252 x 232 mm
IN THIS ISSUE - SPECIAL ARTICLES
KONRAD OBERHUBER IN MEMORIAM (1935-2007). PART I
252 x 232 mm
IN THIS ISSUE - SPECIAL ARTICLES
KONRAD OBERHUBER IN MEMORIAM (1935-2007). PART I
Konrad Oberhuber and Albertina
Klaus Albrecht Schröder, director of the Albertina in Vienna, looks back on the period of his predecessor's tenure as the director of the museum (1989—1999), describing the situation of the collection at that time, and the policies Konrad Oberhuber employed, e.g. while acquitting new works of art for the collection (especially the purchases of international works), as well as his activity as a scholar and teacher of art.
On the Connoisseurship and Art-Historical Methodology of Konrad Oberhuber
This article deals with the expertise and art-historical methodology of Konrad Oberhuber. The methodological principles are based on the teachings of the Vienna school of art history, on the one hand, and developed from Oberhuber's museum experience and research work, on the other. Oberhuber was not only one of the most prominent specialists in the field of drawing and one of the most important art historians of our time, he also distinguished himself from other experts by providing detailed written documentation of his attributions, which were grounded in solid scholarship. In a number of examples is explained the approach of this scholar, who had a remarkable visual memory and an exceptional eye.
One of Oberhuber's theories has not yet received the full recognition that it deserves from other scholars of art history. Based on the teachings of Rudolph Steiner, it maintains that the seven-year cycles that occur in human development are also to be found in the works of art. This step-by-step development, which Oberhuber explained using the example of Raphael's oeuvre, can also be applied to the works of other artists, offering art-historical researchers entirely new possibilities with regard to the dating of artworks.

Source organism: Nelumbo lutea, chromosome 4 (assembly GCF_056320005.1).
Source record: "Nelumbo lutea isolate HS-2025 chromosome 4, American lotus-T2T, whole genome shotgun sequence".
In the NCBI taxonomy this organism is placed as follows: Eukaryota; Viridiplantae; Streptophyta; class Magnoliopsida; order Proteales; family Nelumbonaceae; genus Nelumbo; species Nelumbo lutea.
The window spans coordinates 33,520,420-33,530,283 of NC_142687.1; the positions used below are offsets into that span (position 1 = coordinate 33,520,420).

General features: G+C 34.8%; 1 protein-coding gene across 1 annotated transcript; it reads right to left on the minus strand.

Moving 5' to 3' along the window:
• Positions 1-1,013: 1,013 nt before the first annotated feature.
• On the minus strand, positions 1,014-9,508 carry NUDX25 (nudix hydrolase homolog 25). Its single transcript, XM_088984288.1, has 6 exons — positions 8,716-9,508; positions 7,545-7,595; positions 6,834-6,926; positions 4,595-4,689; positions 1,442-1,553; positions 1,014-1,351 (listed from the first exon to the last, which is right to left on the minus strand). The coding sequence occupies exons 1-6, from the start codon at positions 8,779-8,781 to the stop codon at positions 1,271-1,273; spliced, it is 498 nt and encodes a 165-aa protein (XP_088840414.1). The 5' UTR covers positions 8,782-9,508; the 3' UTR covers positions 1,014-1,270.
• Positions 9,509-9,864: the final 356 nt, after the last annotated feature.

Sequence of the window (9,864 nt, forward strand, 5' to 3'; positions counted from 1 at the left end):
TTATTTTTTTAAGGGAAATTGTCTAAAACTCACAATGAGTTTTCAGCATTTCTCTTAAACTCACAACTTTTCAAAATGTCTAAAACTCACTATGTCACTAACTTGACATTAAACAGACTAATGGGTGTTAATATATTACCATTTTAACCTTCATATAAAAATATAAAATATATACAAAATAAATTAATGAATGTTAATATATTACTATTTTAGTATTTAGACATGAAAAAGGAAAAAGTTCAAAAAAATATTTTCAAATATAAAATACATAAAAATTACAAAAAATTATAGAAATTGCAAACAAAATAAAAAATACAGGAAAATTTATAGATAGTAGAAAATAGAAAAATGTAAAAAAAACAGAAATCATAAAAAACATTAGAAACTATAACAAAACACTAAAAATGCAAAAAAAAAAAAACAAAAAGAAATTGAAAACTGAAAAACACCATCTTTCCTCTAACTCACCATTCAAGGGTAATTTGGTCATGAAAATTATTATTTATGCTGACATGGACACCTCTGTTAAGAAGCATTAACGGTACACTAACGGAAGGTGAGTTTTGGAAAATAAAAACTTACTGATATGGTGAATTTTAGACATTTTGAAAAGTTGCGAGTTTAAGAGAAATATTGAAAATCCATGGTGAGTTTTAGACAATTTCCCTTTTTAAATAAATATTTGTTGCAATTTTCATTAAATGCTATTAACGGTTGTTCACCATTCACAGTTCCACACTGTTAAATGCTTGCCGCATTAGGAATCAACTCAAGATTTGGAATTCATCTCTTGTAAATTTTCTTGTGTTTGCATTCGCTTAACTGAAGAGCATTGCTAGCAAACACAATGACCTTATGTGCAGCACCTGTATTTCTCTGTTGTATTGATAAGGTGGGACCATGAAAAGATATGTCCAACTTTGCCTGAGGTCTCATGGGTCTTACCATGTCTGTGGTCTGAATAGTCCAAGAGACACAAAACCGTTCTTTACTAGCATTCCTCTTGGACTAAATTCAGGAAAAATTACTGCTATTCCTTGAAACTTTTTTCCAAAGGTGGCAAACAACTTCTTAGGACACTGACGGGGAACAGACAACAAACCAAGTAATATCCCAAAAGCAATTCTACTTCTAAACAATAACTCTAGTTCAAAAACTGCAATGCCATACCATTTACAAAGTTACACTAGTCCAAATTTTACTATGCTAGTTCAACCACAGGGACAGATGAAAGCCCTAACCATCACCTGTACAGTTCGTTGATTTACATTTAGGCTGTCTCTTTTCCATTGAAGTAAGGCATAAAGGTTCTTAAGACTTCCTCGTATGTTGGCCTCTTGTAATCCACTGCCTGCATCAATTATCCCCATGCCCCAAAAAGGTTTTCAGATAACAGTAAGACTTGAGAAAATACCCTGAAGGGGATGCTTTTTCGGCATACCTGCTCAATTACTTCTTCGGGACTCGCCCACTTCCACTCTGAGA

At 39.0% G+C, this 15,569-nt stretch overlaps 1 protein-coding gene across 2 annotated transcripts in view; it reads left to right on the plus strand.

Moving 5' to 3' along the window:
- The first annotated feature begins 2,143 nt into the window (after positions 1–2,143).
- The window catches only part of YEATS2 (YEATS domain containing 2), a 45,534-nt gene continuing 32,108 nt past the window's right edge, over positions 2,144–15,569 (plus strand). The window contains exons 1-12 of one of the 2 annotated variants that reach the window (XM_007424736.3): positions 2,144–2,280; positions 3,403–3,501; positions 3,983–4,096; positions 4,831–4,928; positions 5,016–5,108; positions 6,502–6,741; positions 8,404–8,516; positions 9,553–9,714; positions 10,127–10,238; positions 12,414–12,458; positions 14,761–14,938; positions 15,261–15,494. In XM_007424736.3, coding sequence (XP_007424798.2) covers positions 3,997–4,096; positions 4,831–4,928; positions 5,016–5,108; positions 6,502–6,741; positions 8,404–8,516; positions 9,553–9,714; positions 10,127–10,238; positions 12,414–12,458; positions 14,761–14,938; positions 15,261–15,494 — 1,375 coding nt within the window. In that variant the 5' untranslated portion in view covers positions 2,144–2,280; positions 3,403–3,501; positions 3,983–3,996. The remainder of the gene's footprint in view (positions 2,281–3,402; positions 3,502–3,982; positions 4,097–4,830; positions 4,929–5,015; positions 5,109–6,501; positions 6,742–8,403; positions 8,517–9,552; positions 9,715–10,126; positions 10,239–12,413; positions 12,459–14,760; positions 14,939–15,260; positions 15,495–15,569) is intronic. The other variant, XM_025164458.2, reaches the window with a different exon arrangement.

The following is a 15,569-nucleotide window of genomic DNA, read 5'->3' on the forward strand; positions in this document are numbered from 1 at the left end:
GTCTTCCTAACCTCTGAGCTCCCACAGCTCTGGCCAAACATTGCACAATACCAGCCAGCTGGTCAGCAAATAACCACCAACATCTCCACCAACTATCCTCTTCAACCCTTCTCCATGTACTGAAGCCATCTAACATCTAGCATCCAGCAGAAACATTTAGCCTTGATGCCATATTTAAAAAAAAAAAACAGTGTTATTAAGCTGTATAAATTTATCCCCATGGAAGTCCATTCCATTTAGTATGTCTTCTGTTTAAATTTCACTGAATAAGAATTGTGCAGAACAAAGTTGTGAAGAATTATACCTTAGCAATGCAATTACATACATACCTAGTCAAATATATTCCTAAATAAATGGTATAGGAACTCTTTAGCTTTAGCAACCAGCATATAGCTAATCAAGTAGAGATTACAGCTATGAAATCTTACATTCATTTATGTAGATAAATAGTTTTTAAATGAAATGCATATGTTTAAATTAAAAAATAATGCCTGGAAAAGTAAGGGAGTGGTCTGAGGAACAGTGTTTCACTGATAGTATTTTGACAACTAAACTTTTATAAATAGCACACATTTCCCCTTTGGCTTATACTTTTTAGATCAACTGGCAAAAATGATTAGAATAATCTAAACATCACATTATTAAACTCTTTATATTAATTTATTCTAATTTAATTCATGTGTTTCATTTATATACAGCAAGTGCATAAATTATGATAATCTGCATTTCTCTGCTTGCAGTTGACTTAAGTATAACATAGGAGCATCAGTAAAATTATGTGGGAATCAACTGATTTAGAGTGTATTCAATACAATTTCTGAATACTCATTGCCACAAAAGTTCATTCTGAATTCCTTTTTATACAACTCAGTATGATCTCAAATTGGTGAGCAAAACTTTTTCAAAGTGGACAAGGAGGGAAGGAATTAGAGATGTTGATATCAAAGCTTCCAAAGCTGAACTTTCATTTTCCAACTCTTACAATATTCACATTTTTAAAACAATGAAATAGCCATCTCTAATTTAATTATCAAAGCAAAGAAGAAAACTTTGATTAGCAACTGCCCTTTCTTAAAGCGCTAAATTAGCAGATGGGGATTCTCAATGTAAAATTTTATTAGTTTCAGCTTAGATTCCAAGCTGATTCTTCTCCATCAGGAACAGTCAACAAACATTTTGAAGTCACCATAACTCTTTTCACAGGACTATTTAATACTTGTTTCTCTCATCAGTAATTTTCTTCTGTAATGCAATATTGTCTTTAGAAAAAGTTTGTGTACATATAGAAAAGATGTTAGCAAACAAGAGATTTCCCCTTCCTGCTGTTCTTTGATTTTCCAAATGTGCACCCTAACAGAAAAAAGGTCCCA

The author, former student of Konrad Oberhuber at Harvard, gives his personal reflections on the personality of the scholar, on his human qualities. Although important for teaching, these qualities generally slip between the cracks of university culture as they cannot be measured, and they are not necessary for professional success.
Konrad's official accomplishments — his publications and museum acquisitions — will survive all of us. Commemorating them seems redundant as they commemorate themselves. Those fortunate to have known Konrad directly can pay tribute to other accomplishments. Although reflected in the tone and content of his scholarship and the particular art works he lovingly acquired for various museums, these personal accomplishments do not translate as well into the official record. They remain tied to private encounters in the living classroom which Konrad took with him wherever he went. Existing in the unrecorded space of the personal encounter, they are what Wordsworth called "that best portion of a good man's life: his little, nameless, unremembered acts of kindness and of love".
The «Gorgóneion» from Mantua
The present author explores the unusual iconography of a sheet in the Gabinetto Disegni e Stampe of the Uffizi, in which she has recognized an autograph drawing by Andrea Mantegna in the so-called Head of a Man with a Wide-Open Mouth. It may be identified with the "Mask in Pen" by the great Paduan artist, mentioned in the manuscript of the Inventory of Drawings of the Florentine Collection, which was compiled at the end of the eighteenth century by Giuseppe Pelli Bencivenni. This drawing is executed in a synthetic manner. It displays the self-confident hand and vigorous technique of parallel-hatching evident in some pen-and-ink studies by Mantegna. He developed this style of graphic mark, and it remained consistent throughout his career, from his earliest years in Padua onward. Like almost all of his securely attributed sheets, the newly identified Uffizi drawing reveals little, or no cross-hatching.